A little more than five years ago, Google launched its Online Security Blog, as part of an augmented effort to fight malware and phishing attacks, an effort the company called “Safe Browsing”. Niels Provos, of Google’s security team, has just posted a brief summary of some of the knowledge gleaned from the Safe Browsing work.
A key part of the safe browsing effort is an infrastructure that can detect and catalog dangerous sites across the Internet. Google uses this data to issue warnings with its search results, of course, but it also provides a free, public Safe Browsing API, so that other applications can check sites against Google’s list. This protection, implemented in Chrome (of course), Firefox, and Safari, results in several million warnings being issued each day. The scale of the effort is staggering; Google estimates that it identifies about 9,500 new malicious sites every day. These are, in many cases, legitimate sites that have been compromised so that they attempt to install malware, or redirect the user to a site that does. In other cases, the sites are built specifically for malicious purposes.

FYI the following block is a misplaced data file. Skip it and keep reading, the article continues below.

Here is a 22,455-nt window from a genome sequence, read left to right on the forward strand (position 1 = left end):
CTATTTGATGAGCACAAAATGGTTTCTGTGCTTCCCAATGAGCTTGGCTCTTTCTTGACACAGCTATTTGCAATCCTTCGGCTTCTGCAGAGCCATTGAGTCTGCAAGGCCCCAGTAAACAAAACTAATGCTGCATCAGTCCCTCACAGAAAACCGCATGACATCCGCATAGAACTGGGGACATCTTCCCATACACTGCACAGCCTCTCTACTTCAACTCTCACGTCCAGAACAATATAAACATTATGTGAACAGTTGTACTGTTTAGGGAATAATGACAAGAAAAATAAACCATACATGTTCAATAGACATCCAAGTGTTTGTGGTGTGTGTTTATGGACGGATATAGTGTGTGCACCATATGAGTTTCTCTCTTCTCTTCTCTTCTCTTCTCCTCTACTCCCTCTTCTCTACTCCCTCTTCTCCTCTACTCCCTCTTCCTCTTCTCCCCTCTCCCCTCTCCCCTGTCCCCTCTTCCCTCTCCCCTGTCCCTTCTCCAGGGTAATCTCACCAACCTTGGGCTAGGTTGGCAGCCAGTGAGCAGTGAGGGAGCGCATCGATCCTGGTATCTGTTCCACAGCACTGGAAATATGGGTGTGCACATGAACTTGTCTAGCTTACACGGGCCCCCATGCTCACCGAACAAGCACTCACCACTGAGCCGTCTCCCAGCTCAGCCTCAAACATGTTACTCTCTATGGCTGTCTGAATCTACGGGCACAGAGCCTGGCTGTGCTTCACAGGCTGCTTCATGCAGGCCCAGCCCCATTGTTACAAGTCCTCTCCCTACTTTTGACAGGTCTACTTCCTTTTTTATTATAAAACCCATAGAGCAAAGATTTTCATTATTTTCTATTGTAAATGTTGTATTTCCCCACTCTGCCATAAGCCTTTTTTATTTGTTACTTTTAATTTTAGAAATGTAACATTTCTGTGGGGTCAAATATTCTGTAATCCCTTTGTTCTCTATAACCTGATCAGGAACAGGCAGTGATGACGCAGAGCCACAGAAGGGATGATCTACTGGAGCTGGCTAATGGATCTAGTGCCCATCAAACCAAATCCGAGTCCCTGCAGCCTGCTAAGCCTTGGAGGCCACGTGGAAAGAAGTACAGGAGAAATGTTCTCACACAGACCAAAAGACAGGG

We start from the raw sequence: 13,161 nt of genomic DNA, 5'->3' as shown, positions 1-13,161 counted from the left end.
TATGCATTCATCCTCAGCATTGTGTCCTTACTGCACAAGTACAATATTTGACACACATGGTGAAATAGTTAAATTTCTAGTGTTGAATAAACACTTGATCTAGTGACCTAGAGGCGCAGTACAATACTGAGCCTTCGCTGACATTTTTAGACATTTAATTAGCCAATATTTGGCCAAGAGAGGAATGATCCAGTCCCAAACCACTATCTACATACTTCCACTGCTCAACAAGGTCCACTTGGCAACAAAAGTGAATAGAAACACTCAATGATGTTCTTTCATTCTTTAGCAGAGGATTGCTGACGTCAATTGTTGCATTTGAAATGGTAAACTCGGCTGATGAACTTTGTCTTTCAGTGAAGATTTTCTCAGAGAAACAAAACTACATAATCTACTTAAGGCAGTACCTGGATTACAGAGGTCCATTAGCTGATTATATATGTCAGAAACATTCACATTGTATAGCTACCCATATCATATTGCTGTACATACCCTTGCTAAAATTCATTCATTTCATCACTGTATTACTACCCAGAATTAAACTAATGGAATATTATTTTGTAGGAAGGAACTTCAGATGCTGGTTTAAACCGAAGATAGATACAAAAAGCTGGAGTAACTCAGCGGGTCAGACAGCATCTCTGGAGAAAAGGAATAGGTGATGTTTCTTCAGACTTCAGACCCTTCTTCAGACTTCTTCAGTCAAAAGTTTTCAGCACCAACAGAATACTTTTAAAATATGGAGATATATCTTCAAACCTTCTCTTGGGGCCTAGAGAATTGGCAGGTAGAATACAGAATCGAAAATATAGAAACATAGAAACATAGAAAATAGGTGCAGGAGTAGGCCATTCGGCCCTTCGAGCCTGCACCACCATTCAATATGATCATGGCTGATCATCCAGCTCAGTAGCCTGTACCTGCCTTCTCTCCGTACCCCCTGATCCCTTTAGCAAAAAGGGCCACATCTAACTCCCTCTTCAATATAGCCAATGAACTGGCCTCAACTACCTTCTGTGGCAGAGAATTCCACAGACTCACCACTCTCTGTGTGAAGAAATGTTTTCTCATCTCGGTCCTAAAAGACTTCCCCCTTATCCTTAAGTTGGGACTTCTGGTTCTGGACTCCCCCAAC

The general trend in these attacks, as we’ve seen before, is to get more polished and professional as time passes. Google says that some sites use a given URL for an hour or less, in order to make detection more difficult. Targeted phishing (or “spear phishing”) attacks are increasingly common, as are social engineering attacks, such as fake anti-virus warnings. And the traditional “drive-by download” technique, in which the attacker attempts to compromise the user’s machine via a vulnerability in the browser or the OS, is still popular.
As Niels Bohr (the physicist and gunslinger) reportedly said, “Prediction is very difficult, especially about the future.” Nonetheless, it seems unlikely that the current trends will change very much; we’ll continue to see more, and more sophisticated, attacks. So pay attention to those security warnings, and be careful out there.